Portrait of Lead Belly, National Press Club, Washington, D.C., between 1938 and 1948 (Photo: William P. Gottlieb, Library of Congress)

Impressions of Washington: Lead Belly's "Bourgeois Blues"

Huddie William Ledbetter (January 20, 1888 – December 6, 1949), better known as Lead Belly, was a legendary folk and blues musician known for his virtuosity on the twelve-string guitar, powerful vocals and the huge catalog of folk standards he introduced. Inducted into the Rock 'n' Roll Hall of Fame in 1988, artists from Bob Dylan and Led Zeppelin to Nirvana and the White Stripes have covered his songs and recognized his musical influence.

Somewhat less remembered, even locally, is Lead Belly's "Bourgeois Blues," a song written about his first visit to Washington, D.C. in 1937 — an incisive indictment of the city's racial segregation conveyed in 3 minutes of rippling 12-string blues.

Happy Repeal Day, Maryland and Virginia! (Sorry, D.C.)

Repeal Day, December 5, 1933, was a day of wild celebration. The 18th Amendment was repealed, ending the great experiment known as Prohibition. Booze could finally start flowing again (legally) across the country and Americans were eager to imbibe. But, as kegs were tapped and bottles were uncorked from coast to coast, one place was left out of the party: Washington, D.C.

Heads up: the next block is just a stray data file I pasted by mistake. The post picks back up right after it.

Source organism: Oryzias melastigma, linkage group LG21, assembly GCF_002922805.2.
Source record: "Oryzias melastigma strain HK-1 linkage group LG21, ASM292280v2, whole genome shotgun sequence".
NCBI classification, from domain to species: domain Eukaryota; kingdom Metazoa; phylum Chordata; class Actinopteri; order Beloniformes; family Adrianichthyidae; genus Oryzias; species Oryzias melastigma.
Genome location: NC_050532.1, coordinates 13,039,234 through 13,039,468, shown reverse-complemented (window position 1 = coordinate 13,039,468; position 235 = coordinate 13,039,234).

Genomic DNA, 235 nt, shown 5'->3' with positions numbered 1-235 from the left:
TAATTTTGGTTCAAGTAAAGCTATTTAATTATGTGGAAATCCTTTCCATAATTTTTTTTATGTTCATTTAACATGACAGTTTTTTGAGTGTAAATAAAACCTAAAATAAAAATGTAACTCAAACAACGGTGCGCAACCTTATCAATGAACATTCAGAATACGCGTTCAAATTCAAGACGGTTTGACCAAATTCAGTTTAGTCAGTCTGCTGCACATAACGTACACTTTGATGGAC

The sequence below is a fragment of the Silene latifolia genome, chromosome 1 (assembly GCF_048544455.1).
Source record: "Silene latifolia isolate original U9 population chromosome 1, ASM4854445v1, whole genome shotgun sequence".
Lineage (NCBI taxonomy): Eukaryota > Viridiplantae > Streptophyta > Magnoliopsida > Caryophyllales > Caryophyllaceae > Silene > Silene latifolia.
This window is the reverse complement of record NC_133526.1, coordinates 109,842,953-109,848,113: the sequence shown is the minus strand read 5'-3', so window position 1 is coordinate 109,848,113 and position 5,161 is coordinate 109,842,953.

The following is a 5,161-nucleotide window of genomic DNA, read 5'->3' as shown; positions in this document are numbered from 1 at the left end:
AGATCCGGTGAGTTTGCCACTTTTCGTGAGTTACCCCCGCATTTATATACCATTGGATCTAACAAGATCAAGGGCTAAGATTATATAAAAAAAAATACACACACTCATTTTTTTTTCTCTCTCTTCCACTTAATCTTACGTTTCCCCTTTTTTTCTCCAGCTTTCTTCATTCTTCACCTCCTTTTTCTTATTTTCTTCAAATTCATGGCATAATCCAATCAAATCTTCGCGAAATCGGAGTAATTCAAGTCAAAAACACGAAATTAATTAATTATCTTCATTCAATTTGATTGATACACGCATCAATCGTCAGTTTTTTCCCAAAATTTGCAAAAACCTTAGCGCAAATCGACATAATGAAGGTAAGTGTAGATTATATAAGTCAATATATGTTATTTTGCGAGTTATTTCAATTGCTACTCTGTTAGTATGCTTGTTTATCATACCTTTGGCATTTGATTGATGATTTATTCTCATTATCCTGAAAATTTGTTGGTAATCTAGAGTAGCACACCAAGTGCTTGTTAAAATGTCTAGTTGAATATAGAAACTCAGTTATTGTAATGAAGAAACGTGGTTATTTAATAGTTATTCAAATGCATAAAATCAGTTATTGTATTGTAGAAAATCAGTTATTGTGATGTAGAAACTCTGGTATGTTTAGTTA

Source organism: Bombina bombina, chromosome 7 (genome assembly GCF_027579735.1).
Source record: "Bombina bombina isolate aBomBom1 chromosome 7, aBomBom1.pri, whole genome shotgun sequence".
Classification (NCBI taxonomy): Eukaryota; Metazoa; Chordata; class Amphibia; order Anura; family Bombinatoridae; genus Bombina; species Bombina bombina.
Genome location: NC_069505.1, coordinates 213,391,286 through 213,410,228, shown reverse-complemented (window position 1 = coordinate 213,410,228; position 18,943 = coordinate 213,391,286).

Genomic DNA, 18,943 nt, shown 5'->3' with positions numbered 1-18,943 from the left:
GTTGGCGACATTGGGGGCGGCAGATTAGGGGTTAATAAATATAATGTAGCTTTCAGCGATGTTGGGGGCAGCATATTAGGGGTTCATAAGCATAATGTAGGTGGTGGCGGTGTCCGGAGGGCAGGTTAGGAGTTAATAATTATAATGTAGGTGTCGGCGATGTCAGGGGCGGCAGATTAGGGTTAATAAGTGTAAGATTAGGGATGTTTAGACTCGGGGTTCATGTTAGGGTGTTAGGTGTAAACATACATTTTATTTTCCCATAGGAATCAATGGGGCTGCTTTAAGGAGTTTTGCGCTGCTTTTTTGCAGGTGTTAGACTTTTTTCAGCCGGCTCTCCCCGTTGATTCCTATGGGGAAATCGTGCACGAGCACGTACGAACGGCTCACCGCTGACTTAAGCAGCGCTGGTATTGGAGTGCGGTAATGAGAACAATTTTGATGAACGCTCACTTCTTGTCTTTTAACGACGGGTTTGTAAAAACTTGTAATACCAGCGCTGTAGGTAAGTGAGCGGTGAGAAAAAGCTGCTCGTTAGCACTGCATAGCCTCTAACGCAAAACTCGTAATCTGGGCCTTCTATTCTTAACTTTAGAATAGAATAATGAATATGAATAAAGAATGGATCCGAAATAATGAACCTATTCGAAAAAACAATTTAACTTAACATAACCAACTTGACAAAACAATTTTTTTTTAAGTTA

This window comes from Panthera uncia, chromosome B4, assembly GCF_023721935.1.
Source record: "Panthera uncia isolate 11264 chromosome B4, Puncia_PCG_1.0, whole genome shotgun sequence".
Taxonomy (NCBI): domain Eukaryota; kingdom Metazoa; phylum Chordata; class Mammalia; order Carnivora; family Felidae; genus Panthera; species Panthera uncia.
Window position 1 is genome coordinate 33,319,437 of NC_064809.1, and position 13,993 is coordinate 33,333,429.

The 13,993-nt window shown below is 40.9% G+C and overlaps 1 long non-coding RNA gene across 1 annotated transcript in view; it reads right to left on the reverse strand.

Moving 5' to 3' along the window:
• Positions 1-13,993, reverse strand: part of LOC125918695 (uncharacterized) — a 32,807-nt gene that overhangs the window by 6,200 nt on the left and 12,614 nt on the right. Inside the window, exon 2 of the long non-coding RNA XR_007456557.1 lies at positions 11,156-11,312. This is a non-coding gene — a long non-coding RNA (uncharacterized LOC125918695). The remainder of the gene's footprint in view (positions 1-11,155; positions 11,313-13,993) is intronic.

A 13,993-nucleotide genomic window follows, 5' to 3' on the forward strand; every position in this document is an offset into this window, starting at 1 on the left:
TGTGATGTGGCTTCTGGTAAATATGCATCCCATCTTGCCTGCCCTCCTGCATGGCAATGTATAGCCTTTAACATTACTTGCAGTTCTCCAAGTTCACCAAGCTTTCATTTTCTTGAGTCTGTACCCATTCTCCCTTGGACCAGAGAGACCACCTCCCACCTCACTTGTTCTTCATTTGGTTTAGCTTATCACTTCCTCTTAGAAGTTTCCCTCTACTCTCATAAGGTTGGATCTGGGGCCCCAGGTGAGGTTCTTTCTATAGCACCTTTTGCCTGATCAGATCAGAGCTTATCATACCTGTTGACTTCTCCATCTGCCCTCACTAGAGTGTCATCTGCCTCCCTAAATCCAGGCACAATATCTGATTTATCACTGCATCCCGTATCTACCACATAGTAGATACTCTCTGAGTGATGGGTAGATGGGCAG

George Preston Marshall (Source: Library of Congress)

A D.C. Dome?

Tomorrow afternoon, the Redskins will play the Cowboys at colossal Cowboys Stadium in Arlington, Texas. With a seating capacity of up to 100,000, a retractable roof, and a 60 yard-long HD video board amongst other amenities, the stadium is something to behold.

But, when it comes to innovative stadium designs, the Cowboys have nothing on former Redskins owner George Preston Marshall.

Hugh Bennett and the Perfect Storm

Think the impacts of the Dust Bowl were only felt in the Great Plains? Think again. In the spring of 1935, a dust storm nearly blocked out the sun above Washington, alarming local citizens and spurring Congress to take action on soil erosion policy.